My career goal is to become an independent physician-scientist investigating basic mechanisms of airway epithelial biology contributing to chronic respiratory diseases. This application outlines a comprehensive training program including an intensive laboratory research experience, a set of courses and seminars, and a mentoring system. The program builds upon my experiences as a neuroscience Ph.D. student and a clinical pulmonary fellow. My research project is inspired by exciting new discoveries made in the lab of my mentor, Dr. David Erle. Excessive amounts of mucins, enormous glycoproteins that appear to be critical for the viscoelastic properties of mucus, contribute to morbidity and mortality in chronic airway diseases such as asthma, COPD, and cystic fibrosis. Previous trainees in the Erle lab have shown that AGR2, a novel member of the protein disulfide isomerase (PDI) family, plays a selective role in mucus production in vivo. Mice lacking AGR2 are completely unable to produce intestinal mucin and have reduced airway mucin production in a mouse model of asthma. I hypothesize that AGR2 and a closely related PDI, AGR3, interact directly with airway mucins in the endoplasmic reticulum and that these interactions are critical for mucin production. AGR proteins may also interact with other proteins as they transit through the ER of mucous cells and perhaps other cells in the lung. I have 3 specific aims:
Aim 1 will analyze AGR2, AGR3 and mucin expression patterns in airway epithelium from naove and allergen- challenged mice using immunohistochemistry.
Aim 2 will analyze the ability of AGR2 and AGR3 to bind to mucins and other potential binding partners in airway epithelial cells.
Aim 3 will analyze the function of AGR2 and AGR3 by knocking down AGR2 and AGR3 in cultured human bronchial epithelial cells. These experiments will enhance our understanding of the basic cellular mechanisms important for airway production of mucins and determine whether AGR2 and AGR3 are promising targets for the treatment of mucus hypersecretion. I will gain valuable hands-on experience in cell culture, animal models of airway disease, molecular biology, and biochemistry. The lab work will be complemented by coursework and state of the art seminars to keep me abreast of recent developments in relevant fields and help me develop skills in writing and oral presentation. A committee comprised of senior pulmonary scientists and an internationally known expert in ER biology will monitor my progress and advise me. This integrated training program will provide me with the experience needed to begin a career as a successful independent investigator.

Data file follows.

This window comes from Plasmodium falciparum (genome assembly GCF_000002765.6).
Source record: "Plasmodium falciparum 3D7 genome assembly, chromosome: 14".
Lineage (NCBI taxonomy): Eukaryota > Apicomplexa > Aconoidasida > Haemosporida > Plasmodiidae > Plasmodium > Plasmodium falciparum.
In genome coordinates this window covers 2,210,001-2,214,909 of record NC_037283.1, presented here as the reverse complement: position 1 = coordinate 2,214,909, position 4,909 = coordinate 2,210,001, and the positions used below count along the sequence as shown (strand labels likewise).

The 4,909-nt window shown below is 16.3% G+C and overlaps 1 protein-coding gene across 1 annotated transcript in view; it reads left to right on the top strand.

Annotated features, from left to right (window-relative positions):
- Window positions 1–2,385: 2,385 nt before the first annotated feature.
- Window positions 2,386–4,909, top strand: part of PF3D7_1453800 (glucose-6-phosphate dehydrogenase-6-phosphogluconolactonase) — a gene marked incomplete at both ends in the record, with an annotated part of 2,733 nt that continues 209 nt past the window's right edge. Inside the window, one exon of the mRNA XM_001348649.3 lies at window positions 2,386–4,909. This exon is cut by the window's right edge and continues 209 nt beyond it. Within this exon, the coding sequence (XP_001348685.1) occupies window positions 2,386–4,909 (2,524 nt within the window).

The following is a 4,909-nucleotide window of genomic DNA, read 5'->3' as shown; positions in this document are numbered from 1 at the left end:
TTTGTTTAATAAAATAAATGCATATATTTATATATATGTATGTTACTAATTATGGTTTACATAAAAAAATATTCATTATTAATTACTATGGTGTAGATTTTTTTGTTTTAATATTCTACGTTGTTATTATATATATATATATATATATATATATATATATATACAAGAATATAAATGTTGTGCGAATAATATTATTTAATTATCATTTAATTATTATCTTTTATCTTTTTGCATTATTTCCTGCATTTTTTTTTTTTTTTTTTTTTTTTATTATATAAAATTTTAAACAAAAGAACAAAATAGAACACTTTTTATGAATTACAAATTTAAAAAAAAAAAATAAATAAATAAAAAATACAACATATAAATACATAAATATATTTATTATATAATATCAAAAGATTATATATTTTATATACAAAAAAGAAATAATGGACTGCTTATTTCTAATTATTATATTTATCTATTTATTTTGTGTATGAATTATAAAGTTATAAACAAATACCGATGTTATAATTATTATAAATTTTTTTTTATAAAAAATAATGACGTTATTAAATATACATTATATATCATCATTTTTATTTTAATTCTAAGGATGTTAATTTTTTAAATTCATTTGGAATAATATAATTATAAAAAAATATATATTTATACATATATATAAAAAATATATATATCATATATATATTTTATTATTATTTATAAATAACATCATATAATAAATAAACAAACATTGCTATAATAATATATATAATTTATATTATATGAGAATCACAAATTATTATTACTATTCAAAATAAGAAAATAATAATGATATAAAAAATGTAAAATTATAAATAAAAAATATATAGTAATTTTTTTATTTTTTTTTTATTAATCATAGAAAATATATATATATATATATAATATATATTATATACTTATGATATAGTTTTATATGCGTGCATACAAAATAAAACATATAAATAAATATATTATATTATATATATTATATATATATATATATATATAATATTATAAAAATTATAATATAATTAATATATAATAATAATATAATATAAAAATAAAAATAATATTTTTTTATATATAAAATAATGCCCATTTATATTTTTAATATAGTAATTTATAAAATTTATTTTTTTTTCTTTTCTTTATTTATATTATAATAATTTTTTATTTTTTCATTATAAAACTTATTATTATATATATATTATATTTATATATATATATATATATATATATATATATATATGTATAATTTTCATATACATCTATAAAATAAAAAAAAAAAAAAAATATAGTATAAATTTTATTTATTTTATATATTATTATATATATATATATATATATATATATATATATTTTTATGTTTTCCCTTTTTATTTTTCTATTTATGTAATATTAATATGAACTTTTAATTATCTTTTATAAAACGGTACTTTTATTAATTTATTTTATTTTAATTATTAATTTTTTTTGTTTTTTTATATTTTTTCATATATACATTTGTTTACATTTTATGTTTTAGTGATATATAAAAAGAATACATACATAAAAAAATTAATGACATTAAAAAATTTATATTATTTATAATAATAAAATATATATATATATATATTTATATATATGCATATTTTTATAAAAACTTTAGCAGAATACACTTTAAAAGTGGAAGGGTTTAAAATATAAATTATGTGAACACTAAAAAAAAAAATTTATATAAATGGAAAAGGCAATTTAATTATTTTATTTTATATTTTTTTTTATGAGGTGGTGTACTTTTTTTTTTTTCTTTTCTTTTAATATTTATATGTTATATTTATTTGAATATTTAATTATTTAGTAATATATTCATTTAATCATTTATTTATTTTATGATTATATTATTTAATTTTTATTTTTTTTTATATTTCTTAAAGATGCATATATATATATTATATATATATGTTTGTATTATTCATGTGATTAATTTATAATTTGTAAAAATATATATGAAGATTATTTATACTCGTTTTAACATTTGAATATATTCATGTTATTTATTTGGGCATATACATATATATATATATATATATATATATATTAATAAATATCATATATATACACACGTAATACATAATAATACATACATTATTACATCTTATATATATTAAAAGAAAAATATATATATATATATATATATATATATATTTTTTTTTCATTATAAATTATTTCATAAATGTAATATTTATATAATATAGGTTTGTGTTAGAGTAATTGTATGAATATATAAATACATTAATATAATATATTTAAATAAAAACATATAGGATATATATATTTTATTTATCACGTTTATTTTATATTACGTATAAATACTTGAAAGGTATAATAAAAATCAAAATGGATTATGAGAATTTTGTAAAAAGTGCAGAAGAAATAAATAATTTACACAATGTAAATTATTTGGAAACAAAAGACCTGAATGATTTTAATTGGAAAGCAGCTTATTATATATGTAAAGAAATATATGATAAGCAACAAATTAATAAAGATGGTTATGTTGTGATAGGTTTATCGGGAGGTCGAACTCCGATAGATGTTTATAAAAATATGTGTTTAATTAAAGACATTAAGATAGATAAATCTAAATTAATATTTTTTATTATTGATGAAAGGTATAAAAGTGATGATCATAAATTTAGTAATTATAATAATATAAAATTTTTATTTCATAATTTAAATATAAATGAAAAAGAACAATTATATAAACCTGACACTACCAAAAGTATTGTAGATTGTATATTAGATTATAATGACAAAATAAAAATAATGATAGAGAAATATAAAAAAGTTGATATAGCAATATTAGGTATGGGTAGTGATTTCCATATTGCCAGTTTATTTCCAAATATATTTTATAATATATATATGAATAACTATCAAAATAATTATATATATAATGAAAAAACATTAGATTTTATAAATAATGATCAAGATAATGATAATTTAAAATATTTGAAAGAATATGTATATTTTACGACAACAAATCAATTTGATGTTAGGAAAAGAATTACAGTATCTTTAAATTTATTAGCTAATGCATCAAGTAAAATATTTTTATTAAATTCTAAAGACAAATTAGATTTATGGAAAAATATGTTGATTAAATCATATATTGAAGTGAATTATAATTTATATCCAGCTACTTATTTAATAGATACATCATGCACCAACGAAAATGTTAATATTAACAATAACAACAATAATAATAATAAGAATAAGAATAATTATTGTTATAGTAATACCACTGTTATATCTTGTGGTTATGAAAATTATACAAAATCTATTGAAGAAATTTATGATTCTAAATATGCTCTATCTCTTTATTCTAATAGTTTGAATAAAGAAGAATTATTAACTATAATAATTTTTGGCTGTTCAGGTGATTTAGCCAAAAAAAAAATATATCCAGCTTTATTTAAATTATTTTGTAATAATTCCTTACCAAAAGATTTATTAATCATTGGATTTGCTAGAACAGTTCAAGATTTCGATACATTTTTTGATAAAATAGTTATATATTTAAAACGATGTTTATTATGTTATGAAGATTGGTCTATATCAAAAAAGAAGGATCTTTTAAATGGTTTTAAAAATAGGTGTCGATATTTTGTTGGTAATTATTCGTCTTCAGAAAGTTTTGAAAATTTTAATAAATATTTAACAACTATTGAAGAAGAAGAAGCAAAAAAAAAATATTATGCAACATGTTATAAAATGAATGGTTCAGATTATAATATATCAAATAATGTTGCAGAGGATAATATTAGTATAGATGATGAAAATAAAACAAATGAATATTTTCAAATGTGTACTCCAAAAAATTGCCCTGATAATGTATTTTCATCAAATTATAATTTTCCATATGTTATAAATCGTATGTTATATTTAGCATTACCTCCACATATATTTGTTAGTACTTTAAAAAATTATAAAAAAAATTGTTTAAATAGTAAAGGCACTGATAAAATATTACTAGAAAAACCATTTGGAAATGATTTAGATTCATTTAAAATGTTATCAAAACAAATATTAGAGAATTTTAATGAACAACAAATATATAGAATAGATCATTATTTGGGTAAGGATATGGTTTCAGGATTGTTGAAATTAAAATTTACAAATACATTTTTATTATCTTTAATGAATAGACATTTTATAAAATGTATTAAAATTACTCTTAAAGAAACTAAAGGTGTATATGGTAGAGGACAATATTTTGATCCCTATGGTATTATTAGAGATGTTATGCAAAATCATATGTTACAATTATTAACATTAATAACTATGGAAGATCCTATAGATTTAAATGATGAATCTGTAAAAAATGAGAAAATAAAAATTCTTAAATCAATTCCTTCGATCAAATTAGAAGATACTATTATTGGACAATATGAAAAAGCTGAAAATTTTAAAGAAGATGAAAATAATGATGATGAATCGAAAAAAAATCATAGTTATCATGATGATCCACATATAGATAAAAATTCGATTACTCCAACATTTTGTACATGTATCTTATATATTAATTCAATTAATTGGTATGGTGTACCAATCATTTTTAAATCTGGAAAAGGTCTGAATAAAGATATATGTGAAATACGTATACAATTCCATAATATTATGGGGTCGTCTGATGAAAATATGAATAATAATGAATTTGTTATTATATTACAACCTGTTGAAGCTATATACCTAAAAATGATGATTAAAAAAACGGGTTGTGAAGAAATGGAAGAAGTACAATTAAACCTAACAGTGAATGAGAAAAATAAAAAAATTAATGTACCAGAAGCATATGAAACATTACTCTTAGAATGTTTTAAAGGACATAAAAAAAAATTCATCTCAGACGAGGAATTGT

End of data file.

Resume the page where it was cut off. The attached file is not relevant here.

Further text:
This proposal will investigate the role of novel proteins in mucus production within the airway. These studies will aid our understanding of the cellular processes underlying excessive mucus production in diseases such as asthma, emphysema, and cystic fibrosis.